I decided to get a netbook; the $200 refurbished HP you can order from Future Shop.
It’s actually kind of amazing. The specs are as follows:
- Intel Atom N270 (with hyper-threading)
- 8.9″ WSVGA (1024×600) anti-glare display
- 16GB SSD
- 1GB DDR2 SDRAM
- Windows XP Home SP3 for ULCPC
- Wireless b/g
- 3-cell battery (approx. 2.5 hours)
- Webcam + Microphone
- SD/MMC Card slot
- An amazing keyboard
This is actually better than I had hoped it would be. The entire width of the netbook is taken with the keyboard, which means the keys are larger than usual and aren’t squished into any odd configurations. It’s pretty much a full-width keyboard. I can type on it perfectly fine, unlike with other netbooks.
The screen is pretty bright, even on its lowest setting, but the colour quality is abysmal, which I fixed by altering the colour profile in the included Intel options panel. This is the same for other HP laptops, from what I’ve seen; the gamma is almost too high, the colour washed out, and with just a bit too much blue in the mix. I’ve just turned the brightness down and the contrast up, and that almost fixes most of it.
The solid-state drive is some old, small, cheap model from who-knows-when, probably with a J-Micron controller. It’s not very fast, and takes forever to do things when it’s taxed (I believe this is what people meant when they say it ‘stutters’). I was planning on getting a new, fast SSD, sometime; one of those able to outperform hard-disks in all aspects. The netbook came with a backup for Windows, so I’ll be able to reinstall everything on the new drive.
I’m not using it as my main system, and I’m not keeping bunches of movies on there, so the 16GB of storage is just fine, along with an extra 16GB SD and 8GB flash drive.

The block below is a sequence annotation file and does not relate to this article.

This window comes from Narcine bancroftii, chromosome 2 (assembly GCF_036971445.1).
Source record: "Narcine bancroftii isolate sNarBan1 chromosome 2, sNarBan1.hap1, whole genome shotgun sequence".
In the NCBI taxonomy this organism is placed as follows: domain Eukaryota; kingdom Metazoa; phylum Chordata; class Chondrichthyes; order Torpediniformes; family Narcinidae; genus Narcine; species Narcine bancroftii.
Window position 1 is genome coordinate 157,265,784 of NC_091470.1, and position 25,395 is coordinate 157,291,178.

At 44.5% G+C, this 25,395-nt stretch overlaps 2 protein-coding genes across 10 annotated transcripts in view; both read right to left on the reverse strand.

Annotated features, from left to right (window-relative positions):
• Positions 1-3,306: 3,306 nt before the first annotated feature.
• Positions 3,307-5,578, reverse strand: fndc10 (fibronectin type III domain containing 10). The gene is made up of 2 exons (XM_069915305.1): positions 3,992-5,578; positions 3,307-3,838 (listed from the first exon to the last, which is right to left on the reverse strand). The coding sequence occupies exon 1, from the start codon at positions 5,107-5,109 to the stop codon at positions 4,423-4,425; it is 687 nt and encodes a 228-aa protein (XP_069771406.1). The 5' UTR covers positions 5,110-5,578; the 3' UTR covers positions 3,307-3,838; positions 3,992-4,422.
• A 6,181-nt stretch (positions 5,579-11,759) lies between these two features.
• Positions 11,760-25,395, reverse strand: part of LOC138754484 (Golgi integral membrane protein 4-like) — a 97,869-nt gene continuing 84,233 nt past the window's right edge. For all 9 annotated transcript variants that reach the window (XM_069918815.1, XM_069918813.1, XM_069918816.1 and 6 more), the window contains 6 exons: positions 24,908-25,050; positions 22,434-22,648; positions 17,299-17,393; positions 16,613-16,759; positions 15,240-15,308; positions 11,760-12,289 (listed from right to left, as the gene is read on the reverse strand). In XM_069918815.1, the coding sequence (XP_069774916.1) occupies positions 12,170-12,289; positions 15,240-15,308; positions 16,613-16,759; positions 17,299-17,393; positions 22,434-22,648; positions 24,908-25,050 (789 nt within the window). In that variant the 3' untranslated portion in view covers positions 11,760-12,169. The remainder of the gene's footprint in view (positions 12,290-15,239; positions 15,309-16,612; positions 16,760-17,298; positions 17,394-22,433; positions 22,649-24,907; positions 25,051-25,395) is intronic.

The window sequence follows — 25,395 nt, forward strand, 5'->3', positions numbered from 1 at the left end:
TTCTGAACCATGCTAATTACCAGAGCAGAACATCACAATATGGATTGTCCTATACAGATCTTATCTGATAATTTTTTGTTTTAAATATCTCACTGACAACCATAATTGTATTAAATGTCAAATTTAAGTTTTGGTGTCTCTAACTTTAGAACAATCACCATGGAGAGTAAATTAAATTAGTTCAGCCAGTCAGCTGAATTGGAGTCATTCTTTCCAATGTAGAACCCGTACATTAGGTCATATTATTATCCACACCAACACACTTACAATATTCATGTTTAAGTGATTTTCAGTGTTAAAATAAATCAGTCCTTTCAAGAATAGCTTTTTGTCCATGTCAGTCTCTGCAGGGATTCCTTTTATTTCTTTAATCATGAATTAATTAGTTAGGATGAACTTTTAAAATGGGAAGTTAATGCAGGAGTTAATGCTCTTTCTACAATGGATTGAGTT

It came with 1GB RAM, but apparently Kingston has a 2GB module out for $40 or so, which I might end up ordering. It’s got a fast little access panel on the bottom for RAM.
Another surprising little tidbit: It usually comes with a mobile modem. There’s a slot for the SIM card, under the battery, but it doesn’t currently have a modem installed.
Windows is running fine on it, and I haven’t had any problems. It came with a load of bloatware, but I’ve turned most of that off.
The charging brick is small! It’s capable of 30 watts, and is built like a regular laptop charger, but is about three quarters the size. I can carry it around in my pocket without too much hassle.
The microphone is above the screen, out of reach of the whirring fans in the body. I’ve had to use a laptop where the microphone was right beside the disk, and anything that I recorded would have whirs and clicks throughout.
Downsides: No VGA-out, which means I can’t use my HD monitor. Only two USB ports, though there’s a hidden one that’s more-or-less inaccessible (for the Transcend-made ‘Expansion Drive’).
Other: It comes with an HP Expansion connector, but I’d have to get the cable elsewhere. That would allow me to plug a monitor into it, and would give me some extra USB ports.
Overall: For $200, this is a lot of computer. I couldn’t do everything on the limited screen and drive, but then I’m not trying to make this my main machine. It’s for when I’m on the go, and need to do some work from my flash drive, or surf the internet, or download things while I’m at my parents’ house.
I give it five stars. Out of… five.